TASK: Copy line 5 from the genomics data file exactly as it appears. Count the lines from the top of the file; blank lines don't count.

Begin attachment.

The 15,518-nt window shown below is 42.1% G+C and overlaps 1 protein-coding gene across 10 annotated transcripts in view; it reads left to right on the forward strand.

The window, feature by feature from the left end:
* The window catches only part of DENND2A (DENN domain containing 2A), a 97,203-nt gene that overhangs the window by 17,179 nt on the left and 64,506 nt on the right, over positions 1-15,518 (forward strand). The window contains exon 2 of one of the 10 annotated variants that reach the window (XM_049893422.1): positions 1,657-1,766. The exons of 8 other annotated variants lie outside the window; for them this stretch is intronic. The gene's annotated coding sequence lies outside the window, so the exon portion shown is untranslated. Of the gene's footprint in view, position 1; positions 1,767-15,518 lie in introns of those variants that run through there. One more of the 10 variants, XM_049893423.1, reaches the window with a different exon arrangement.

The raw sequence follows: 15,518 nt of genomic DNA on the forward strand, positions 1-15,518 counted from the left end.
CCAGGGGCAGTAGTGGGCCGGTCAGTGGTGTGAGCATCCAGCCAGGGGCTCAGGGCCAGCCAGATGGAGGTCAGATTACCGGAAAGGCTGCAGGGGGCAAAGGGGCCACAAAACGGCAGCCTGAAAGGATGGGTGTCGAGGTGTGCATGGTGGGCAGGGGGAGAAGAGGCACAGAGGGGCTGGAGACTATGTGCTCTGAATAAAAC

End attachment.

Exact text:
CCAGGGGCAGTAGTGGGCCGGTCAGTGGTGTGAGCATCCAGCCAGGGGCTCAGGGCCAGCCAGATGGAGGTCAGATTACCGGAAAGGCTGCAGGGGGCAAAGGGGCCACAAAACGGCAGCCTGAAAGGATGGGTGTCGAGGTGTGCATGGTGGGCAGGGGGAGAAGAGGCACAGAGGGGCTGGAGACTATGTGCTCTGAATAAAAC